Venezuela's Empty Elections
"A triumph of peace and democracy." That's how Venezuelan President Nicolas Maduro described his government's implausible victory in last weekend's gubernatorial elections. In fact, it is a further hardening of the soft autocracy that used to be South America's richest democracy.
Maduro's government entered the polls with an approval rate of about 24 percent in a collapsed economy with inflation nearing 1,000 percent, widespread hunger and residents fleeing by the tens of thousands. Somehow, it managed to win 54 percent of the vote and 17 out of 23 governorships.
The opposition has rejected the results and has rightly demanded an audit. The government's pre-election shenanigans included disqualifying the opposition's most popular candidates, keeping losers of primaries on the ballot to confuse voters, moving 200 polling places at the last minute, selective power outages, and allowing no independent outside observers. Moreover, Maduro mandated that any winning candidate must swear loyalty to the constituent assembly that has usurped the powers of the opposition-controlled legislative assembly.
By trumpeting this "win," Maduro undoubtedly hopes to undermine growing international censure and provide cover for his long-time backer China -- and new supporter Russia -- to provide him with a badly needed economic lifeline.
Instead, the opposite needs to happen. From Canada on down, many of the hemisphere's governments have blasted the irregularities of last weekend's farce. With a presidential election scheduled for next year, they need to push hard for a full audit, the restoration of independence to Venezuela's once vaunted electoral council, and the unhindered presence of outside election observers.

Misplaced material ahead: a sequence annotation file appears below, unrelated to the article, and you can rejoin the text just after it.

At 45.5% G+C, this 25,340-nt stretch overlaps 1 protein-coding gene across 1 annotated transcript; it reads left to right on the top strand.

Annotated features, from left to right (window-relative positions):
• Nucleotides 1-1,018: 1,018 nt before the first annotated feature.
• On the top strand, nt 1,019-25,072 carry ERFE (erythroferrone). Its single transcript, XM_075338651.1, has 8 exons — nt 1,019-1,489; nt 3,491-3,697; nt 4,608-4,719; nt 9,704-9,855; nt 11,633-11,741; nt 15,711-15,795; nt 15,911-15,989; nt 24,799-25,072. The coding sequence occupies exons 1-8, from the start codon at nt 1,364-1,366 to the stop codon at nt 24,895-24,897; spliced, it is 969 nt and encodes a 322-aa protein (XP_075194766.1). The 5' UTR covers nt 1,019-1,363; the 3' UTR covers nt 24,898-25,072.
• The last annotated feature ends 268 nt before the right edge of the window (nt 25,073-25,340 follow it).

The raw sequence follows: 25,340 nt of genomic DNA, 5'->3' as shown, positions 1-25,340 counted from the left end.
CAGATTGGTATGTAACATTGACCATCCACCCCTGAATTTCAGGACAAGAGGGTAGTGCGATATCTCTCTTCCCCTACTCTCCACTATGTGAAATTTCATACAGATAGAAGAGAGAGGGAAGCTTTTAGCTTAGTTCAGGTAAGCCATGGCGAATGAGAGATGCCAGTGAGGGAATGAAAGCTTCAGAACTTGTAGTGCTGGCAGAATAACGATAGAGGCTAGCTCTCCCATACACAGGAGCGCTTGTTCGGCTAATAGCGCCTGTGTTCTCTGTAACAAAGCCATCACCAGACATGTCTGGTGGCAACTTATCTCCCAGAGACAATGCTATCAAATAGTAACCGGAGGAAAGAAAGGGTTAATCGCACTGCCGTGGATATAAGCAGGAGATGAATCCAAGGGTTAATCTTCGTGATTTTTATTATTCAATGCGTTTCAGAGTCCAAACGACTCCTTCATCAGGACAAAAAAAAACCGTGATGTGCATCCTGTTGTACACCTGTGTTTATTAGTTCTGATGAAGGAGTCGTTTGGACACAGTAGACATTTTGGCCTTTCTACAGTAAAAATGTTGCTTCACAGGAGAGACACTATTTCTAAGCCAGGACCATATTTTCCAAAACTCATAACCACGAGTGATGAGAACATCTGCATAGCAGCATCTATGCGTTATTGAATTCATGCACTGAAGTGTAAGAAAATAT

Governments need to expose and punish the complicity of Venezuela's highest officials in corruption scandals. They need to support the work by the Organization of American States to hold Venezuela to account for human rights abuses. More need to join coordinated sanctions against individuals accused of such crimes -- something the European Union is taking up this week. And the U.S. can ratchet up financial pressure on Venezuela by constricting its oil company's access to short-term credit, while signaling a greater willingness to ban exports of U.S. oil products to Venezuela and, if necessary, imports of Venezuelan oil. All these measures can and should be complemented by declarations of robust support, if Venezuela changes its ways, for international efforts to reschedule its mind-boggling debt and restart its economy.
Maduro wants to preserve the facade of democracy while hollowing out its rights and privileges. But democracies hold free, fair and transparent elections. They don't hold political prisoners. And they allow their citizens to peacefully express their beliefs and pursue their economic livelihoods. Until Venezuela returns to that path, steadfast pressure is the best way to ensure that its soft autocracy doesn't become a dictatorship.
-- Editors: James Gibney, Michael Newman
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